. I made my way back to the fork and started following the road to the right. Not surprisingly, it ended up being the correct road, but I would like to point out that it was a good stretch down that road before there was another sign indicating the park.
Now that I was about two and a half hours behind my intended schedule, I arrived at the park, feeling a mixture of frustrated accomplishment. Little did I know, another major pitfall was just a couple of odometer clicks ahead. As chance would have it, the park was closed, no reason given. I had checked the website for the park before making the drive and also spoken to a few locals about it to get some information; there was nothing from either source to indicate that there would be any difficulty getting into the park. Alas, it was
closed, though not entirely. There were a few roads on the very southern edge of the park that were open and led to a couple of trails, but there seemed to be no chance of getting deep into the park and up to the location I had hoped to reach. The park's main loop road was sealed off by red and white striped gates made from steel pipe. I yielded to the circumstances and made the decision to park along the road at the next trail-head I encountered.
After finding a trail marker, I pulled off the road and made my way into the woods
. The woods were very beautiful up here and the ground was covered by a verdant carpet of different mosses and lichens. The hiking itself took a little getting used to because the ground was very soft and unstable from the many layers of fallen leaves and other plant matter. It was like walking on a thin foam mattress. I also discovered that fallen logs were not good choices for stepping points. While appearing solid and intact, every log I attempted to step across gave way and crumbled beneath my weight. I walked into the woods for about an hour and a half before making the decision to turn back. I didn't see much wildlife, aside from the usual squirrels and birds whose sounds in the brush always make me hopeful of potentially encountering something larger and more interesting. Once, I noticed a previously still part of the ground wriggle under my foot and discovered a small snake. I have no idea if it was poisonous, and I suppose it wouldn't matter unless the snake decided that my leg looked like a chew-toy. I did happen upon a couple of interesting plants along my trek. One is known as a "fiddlehead fern" and from observing local markets, I know that they are edible and locals apparently enjoy them, but I never found them on the menus of restaurants I visited. I would have liked to try them at some point, but I also wasn't sure how they are prepared and doubted that eating them raw would be wise. I also frequently happened upon small green plants bearing hard red berries. After picking one and mashing it between my fingers, I was greeted by a very sweet and familiar scent as a blast of minty wintergreen met my olfactory nerves. Wintergreen is not just a gum flavor though, the plants were first used by Native Americans for tea and the plant is also used medicinally. The oil of the wintergreen plant is an effective pain killer, similar to aspirin, except it is best employed through topical application. I decided to grab another berry to chew on, but ingestion of the plant in large amounts can cause sickness.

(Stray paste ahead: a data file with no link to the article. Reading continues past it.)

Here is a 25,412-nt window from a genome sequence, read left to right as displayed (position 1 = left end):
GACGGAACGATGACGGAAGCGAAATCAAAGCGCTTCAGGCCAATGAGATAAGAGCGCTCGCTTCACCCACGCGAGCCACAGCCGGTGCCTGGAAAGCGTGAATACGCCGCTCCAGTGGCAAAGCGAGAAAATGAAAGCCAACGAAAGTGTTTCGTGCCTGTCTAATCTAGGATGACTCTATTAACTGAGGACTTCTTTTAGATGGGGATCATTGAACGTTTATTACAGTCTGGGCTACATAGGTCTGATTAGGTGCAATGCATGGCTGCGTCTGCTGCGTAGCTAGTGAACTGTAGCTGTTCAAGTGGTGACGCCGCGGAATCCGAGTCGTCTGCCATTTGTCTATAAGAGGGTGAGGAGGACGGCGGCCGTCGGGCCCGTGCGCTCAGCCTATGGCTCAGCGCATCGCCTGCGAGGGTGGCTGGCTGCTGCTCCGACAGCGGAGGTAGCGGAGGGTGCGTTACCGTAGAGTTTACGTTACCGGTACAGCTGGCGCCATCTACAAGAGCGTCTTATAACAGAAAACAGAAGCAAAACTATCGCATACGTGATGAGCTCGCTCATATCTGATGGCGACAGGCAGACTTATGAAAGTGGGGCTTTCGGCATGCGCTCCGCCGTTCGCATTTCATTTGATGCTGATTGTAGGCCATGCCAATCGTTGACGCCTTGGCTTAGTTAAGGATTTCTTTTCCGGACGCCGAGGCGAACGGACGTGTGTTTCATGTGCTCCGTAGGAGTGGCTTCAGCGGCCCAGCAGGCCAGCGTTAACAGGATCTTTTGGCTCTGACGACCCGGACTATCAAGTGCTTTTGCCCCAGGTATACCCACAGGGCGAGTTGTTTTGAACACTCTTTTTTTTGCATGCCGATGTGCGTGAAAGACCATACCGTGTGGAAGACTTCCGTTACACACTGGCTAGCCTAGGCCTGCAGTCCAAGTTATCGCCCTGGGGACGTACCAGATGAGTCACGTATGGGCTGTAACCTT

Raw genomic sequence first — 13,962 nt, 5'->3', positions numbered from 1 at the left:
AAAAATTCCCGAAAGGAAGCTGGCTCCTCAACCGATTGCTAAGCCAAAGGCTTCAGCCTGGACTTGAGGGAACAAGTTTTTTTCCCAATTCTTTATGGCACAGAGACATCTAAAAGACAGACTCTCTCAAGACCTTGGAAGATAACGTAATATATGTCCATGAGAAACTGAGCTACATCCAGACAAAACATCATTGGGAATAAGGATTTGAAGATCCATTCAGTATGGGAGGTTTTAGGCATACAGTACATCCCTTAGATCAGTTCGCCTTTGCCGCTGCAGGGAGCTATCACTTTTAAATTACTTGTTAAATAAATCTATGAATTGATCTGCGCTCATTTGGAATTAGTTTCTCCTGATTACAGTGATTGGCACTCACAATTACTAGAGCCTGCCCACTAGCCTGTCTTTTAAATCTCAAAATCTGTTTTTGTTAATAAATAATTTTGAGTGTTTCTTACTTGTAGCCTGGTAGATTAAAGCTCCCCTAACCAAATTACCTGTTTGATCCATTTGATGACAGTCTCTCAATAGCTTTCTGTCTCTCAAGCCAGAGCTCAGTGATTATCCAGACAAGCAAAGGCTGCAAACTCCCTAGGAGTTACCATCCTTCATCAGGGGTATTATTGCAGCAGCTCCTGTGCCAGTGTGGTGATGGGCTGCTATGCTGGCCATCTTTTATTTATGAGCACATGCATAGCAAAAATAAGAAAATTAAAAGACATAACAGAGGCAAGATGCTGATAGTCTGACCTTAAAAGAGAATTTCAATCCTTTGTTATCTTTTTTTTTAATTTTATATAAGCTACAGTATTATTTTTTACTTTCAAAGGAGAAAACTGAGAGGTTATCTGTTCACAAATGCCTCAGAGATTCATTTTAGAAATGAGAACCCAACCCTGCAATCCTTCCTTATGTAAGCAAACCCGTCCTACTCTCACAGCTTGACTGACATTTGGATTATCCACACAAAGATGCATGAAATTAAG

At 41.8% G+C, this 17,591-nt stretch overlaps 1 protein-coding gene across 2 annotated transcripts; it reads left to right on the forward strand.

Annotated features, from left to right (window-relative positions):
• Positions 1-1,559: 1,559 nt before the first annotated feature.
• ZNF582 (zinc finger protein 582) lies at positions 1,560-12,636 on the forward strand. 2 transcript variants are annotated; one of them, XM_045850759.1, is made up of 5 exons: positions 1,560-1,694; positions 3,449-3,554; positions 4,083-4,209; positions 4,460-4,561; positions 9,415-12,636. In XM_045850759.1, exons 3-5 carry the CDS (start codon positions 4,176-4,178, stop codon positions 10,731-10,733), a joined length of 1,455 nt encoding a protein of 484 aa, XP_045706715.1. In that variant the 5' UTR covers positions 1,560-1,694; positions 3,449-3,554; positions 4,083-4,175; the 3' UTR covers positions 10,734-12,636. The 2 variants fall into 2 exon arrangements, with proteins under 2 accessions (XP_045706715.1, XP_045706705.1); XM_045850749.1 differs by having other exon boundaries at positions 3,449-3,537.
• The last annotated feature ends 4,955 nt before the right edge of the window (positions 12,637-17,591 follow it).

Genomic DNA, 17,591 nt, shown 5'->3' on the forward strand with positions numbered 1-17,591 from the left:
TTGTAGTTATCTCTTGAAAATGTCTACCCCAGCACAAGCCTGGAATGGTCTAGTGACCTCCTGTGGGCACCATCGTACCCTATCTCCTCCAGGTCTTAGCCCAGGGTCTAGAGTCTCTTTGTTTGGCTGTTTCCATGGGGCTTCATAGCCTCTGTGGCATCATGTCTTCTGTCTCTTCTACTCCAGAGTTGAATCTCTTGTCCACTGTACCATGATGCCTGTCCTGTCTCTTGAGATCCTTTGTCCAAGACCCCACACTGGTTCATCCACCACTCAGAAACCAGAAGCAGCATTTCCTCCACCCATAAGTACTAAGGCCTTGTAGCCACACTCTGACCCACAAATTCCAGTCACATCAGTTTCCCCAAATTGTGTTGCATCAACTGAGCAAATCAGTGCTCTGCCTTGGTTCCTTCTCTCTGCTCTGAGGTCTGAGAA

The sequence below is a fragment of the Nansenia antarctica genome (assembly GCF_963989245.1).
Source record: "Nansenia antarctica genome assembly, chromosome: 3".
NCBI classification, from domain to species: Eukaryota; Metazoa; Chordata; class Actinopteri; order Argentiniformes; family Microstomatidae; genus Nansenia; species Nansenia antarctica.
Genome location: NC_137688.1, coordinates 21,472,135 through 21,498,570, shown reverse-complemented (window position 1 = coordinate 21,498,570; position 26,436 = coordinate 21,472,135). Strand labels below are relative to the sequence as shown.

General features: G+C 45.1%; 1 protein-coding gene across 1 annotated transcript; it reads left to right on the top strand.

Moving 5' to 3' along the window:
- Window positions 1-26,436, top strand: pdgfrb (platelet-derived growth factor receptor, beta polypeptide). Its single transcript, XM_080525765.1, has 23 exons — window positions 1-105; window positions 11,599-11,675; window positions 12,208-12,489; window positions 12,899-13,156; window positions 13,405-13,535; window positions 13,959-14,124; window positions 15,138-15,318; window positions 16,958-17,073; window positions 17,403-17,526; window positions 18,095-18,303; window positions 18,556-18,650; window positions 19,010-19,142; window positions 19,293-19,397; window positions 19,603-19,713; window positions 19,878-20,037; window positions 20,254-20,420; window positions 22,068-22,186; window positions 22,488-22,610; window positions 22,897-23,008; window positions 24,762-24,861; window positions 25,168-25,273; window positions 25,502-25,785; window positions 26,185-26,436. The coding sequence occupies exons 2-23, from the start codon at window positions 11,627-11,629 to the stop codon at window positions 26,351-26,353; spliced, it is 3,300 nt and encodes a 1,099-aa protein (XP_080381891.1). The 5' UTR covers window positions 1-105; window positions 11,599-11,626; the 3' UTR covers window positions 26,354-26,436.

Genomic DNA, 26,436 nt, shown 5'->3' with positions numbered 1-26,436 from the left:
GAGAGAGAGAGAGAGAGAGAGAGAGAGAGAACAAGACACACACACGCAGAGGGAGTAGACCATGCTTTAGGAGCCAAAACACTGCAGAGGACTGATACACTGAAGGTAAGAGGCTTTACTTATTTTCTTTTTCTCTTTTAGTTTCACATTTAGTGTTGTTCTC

I continued making my way back out of the woods and returned to my car. After poring over my maps for a while, I decided to make my way to Vermont via Littleton, NH, where I planned to stop for the night.
This morning, I awoke extra early to drive up to Baxter State Park in Maine. The park has a couple of choice spots for moose-watching, and I wanted to arrive early and stake out a spot to wait out the day in hopes of an opportunity to watch and photograph some of the large beasts in their natural habitat.